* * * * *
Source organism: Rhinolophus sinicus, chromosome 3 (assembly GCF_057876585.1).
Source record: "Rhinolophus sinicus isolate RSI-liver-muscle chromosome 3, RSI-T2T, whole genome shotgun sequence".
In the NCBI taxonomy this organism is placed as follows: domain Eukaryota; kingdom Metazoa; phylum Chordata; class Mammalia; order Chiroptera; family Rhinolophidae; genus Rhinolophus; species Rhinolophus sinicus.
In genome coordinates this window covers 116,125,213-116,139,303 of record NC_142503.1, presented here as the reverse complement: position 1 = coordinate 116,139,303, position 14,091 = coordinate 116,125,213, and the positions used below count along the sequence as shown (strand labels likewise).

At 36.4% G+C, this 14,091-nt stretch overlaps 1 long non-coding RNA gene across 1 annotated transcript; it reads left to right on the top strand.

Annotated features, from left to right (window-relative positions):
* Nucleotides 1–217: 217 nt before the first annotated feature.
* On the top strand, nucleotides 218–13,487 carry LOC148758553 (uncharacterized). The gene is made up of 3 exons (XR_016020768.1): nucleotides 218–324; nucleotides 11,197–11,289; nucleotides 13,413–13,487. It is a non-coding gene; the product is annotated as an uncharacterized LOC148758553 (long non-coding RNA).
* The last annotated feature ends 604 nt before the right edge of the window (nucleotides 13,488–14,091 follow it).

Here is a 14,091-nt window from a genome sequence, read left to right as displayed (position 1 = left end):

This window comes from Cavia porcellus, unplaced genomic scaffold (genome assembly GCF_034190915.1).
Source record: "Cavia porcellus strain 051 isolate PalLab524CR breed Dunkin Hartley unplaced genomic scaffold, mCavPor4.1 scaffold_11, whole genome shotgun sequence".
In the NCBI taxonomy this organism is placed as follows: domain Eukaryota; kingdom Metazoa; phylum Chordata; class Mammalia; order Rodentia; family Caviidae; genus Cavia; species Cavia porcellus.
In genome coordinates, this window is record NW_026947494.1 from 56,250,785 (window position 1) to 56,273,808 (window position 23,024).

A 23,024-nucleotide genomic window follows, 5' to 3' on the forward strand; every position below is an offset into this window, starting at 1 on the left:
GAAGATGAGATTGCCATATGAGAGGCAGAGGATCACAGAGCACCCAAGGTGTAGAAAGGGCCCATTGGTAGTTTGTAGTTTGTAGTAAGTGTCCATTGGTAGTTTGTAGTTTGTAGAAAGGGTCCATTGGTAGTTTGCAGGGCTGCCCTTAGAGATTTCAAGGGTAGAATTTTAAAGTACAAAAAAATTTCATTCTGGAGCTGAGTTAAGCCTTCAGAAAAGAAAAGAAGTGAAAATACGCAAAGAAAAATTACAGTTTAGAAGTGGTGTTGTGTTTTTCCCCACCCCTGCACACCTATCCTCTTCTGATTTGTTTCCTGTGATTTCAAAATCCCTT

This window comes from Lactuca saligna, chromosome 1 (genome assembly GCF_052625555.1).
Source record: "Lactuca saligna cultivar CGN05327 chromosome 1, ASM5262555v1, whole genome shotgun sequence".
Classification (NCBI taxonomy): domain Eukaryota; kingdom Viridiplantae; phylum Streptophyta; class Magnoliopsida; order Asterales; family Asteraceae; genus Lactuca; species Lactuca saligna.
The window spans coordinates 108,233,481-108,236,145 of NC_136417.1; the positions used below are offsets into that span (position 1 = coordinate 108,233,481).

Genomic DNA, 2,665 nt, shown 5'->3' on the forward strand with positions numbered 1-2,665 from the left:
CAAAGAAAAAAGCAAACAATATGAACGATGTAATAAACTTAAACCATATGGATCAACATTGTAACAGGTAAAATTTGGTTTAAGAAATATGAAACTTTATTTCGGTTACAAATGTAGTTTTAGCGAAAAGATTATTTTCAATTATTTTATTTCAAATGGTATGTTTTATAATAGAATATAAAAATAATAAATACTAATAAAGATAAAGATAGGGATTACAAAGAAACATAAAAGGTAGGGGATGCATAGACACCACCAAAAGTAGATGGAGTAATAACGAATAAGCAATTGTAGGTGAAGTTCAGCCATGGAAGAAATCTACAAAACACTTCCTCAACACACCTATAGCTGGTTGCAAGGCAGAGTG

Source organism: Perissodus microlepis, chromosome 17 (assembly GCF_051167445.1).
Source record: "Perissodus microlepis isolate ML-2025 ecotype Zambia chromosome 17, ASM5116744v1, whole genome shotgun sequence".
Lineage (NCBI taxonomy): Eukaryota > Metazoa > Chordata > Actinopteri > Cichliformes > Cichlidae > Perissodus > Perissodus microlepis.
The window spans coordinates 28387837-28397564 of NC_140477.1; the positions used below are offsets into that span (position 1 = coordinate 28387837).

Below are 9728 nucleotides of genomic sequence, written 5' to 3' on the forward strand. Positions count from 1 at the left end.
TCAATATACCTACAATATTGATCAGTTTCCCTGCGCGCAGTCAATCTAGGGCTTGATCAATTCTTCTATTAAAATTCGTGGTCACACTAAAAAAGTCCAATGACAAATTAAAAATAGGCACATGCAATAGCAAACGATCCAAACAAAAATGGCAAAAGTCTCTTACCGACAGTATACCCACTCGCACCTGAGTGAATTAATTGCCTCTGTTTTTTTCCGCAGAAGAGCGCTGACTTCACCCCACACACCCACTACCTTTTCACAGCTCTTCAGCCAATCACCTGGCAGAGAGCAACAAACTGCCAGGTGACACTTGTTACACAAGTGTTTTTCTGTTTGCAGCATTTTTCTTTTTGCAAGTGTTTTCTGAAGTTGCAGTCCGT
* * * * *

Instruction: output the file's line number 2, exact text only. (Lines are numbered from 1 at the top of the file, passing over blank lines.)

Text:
Source record: "Rhinolophus sinicus isolate RSI-liver-muscle chromosome 3, RSI-T2T, whole genome shotgun sequence".